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A violent arrest for marijuana possession shows how cops must adjust to hemp products

MARY LOUISE KELLY, HOST:

Marijuana is illegal in North Carolina, but police there are struggling with enforcement. That is because new smokable hemp products are popular and legal. Steve Harrison from member station WFAE reports that a recent violent arrest for marijuana possession illustrates the problem.

STEVE HARRISON, BYLINE: When police in Charlotte say they saw Anthony Lee and Christina Pierre smoking marijuana at a bus stop recently, they arrested them. A bystander filmed Pierre resisting arrest and fighting with the police. One officer repeatedly punched her in the leg, and she was hit at least once in the face.

(CROSSTALK)

HARRISON: But in this case, there's a twist. Pierre's attorney, Lauren Newton, says her client wasn't even smoking pot.

LAUREN NEWTON: When the two officers walked up and asked what they were smoking, my client held up the THCA cigarette that she purchased from a local smoke shop in Charlotte.

HARRISON: THCA is a new cannabis product. When burned, through smoking, for instance, THCA converts to Delta-9 THC, the active ingredient in marijuana that gets people high. Newton says it's completely legal for her client to smoke it in North Carolina.

NEWTON: And it was almost as though the police were unwilling to believe her.

HARRISON: THCA cigarettes represent a new headache for law enforcement in numerous states where marijuana is still illegal. This legal strain of hemp has become popular in the last year and is now sold in stores across North Carolina as well as other often-conservative states, like Georgia, Florida and Texas.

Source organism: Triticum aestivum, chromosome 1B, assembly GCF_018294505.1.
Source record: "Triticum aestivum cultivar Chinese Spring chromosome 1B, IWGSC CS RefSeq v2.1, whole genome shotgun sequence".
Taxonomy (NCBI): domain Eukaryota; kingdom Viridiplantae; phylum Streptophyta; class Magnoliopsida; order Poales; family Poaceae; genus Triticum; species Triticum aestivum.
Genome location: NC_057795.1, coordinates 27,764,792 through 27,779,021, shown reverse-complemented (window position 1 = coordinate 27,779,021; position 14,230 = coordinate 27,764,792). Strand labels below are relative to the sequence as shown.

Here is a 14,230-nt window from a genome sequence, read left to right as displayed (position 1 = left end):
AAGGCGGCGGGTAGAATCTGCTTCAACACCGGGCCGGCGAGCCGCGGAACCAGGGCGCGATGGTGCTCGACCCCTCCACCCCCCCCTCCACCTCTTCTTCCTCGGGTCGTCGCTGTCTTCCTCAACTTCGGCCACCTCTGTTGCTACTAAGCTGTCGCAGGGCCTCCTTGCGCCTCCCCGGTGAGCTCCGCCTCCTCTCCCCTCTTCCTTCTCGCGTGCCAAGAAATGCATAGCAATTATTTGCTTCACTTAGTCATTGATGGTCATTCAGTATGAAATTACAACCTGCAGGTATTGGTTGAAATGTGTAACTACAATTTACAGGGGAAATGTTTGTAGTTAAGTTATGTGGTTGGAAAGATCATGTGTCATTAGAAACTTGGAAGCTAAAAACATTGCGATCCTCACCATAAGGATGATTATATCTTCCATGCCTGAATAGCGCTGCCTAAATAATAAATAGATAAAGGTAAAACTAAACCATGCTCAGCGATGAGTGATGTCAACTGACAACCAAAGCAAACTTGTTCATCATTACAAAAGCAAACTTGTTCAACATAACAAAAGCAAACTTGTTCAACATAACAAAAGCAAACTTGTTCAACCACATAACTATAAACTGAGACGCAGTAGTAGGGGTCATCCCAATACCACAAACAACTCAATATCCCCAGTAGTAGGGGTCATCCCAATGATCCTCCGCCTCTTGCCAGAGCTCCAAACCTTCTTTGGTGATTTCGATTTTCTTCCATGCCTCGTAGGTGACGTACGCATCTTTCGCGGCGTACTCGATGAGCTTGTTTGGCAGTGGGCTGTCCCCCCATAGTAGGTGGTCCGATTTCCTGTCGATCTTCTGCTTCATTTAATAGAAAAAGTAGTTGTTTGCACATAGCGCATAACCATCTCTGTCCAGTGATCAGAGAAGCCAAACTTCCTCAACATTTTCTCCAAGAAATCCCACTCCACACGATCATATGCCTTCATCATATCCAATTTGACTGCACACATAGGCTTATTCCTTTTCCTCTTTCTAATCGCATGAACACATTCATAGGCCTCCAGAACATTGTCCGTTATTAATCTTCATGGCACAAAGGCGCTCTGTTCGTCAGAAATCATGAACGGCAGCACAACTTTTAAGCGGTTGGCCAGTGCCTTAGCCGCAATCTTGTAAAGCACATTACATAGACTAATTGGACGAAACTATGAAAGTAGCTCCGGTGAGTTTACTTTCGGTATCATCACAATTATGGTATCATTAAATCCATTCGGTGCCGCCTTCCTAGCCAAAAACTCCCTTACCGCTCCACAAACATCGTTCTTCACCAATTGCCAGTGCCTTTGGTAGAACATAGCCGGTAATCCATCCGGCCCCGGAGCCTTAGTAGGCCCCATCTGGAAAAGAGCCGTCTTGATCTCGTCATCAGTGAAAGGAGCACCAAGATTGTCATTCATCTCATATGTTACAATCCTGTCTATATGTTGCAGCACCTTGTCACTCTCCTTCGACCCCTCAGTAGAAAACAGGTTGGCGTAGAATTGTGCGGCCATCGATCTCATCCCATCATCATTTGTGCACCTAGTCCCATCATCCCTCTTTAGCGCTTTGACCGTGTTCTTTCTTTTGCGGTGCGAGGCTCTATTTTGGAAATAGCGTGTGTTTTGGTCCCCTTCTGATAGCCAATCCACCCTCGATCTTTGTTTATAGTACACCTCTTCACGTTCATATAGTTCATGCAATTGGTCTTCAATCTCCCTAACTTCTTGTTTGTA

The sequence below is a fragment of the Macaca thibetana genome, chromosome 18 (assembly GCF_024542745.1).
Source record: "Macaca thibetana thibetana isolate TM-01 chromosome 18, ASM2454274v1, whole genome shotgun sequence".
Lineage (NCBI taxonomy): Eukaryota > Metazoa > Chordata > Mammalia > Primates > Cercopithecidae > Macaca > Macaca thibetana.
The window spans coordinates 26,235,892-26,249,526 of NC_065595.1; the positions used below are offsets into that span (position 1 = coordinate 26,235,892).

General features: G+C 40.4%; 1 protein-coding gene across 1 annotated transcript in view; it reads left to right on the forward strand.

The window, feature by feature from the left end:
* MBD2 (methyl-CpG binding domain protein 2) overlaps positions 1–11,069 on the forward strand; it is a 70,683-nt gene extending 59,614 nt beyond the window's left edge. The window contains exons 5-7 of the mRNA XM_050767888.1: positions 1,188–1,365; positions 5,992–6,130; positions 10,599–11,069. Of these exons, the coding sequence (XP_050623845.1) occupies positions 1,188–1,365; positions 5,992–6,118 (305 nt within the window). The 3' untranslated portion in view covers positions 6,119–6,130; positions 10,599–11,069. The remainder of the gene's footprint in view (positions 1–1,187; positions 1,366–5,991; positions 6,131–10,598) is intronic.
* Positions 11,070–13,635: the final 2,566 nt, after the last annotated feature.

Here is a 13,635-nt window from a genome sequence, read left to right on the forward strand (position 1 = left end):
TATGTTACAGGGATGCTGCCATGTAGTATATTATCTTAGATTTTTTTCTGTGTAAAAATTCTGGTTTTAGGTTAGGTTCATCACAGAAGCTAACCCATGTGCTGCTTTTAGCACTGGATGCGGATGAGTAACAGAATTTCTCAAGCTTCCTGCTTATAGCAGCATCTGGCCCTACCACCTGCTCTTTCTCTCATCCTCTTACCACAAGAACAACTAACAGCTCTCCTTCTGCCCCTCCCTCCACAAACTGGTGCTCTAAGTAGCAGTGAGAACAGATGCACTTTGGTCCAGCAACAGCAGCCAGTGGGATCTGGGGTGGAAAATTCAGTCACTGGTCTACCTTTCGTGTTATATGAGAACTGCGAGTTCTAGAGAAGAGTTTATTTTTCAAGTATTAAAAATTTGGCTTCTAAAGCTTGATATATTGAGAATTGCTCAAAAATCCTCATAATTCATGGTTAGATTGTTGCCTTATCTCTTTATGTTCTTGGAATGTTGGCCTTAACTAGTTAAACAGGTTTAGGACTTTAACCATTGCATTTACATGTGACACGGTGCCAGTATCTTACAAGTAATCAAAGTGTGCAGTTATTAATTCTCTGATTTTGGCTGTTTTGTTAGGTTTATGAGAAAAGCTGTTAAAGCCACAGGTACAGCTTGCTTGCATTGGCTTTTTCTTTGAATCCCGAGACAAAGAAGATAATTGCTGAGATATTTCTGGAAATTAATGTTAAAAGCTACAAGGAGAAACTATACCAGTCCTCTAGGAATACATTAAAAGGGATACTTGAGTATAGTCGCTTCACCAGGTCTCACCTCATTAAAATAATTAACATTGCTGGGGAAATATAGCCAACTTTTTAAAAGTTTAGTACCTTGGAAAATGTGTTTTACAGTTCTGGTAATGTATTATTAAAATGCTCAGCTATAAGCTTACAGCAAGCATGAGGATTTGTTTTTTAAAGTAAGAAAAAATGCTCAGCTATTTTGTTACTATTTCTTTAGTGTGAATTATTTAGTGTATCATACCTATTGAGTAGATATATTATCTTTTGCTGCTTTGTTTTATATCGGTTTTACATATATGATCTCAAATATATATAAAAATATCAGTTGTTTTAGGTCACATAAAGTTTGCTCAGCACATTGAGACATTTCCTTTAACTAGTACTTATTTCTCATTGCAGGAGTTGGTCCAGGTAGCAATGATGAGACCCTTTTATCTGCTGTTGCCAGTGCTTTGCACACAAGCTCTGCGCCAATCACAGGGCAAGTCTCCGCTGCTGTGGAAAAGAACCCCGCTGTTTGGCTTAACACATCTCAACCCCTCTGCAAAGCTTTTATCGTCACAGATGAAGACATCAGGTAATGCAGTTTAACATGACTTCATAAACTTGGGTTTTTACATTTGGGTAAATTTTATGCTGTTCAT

PHIL DIXON: Legal cannabis products and illegal marijuana are not distinguishable by sight or smell.

HARRISON: That's Phil Dixon with UNC School of Government, who says what happened in Charlotte will continue to be a problem across the nation, and he says police should not use just smell to take action.

DIXON: It can't be probable cause to search or arrest somebody if that's all you have because there are so many of these legal products that look and smell just like it.

HARRISON: That's one reason why Charlotte City Council member Braxton Winston says he doesn't think police should attempt to control marijuana at all, especially in this case, where there's a small difference between THCA and traditional THC.

BRAXTON WINSTON: It's very hard, when you have to criminalize based on molecular structures, for municipal police forces to actually enforce that.

HARRISON: Charlotte police in recent years have looked the other way on many minor infractions, like public drinking, public urination and smoking marijuana in public. But some Charlotte residents say that's gone too far and are pushing police to enforce quality-of-life infractions. City Councilmember Ed Driggs says he supports more enforcement, but he doesn't know what to do about legal cannabis.

ED DRIGGS: It does raise a real problem in the sense of a disconnect between the letter of the law and the practical reality - they can't attack every instance of this, it's arguably legal, and so on.

HARRISON: The Mecklenburg County District Attorney announced last week that, after reviewing police body camera footage, it's dropping all charges against the two people arrested.

For NPR News, I'm Steve Harrison in Charlotte. Transcript provided by NPR, Copyright NPR.

NPR transcripts are created on a rush deadline by an NPR contractor. This text may not be in its final form and may be updated or revised in the future. Accuracy and availability may vary. The authoritative record of NPR’s programming is the audio record.

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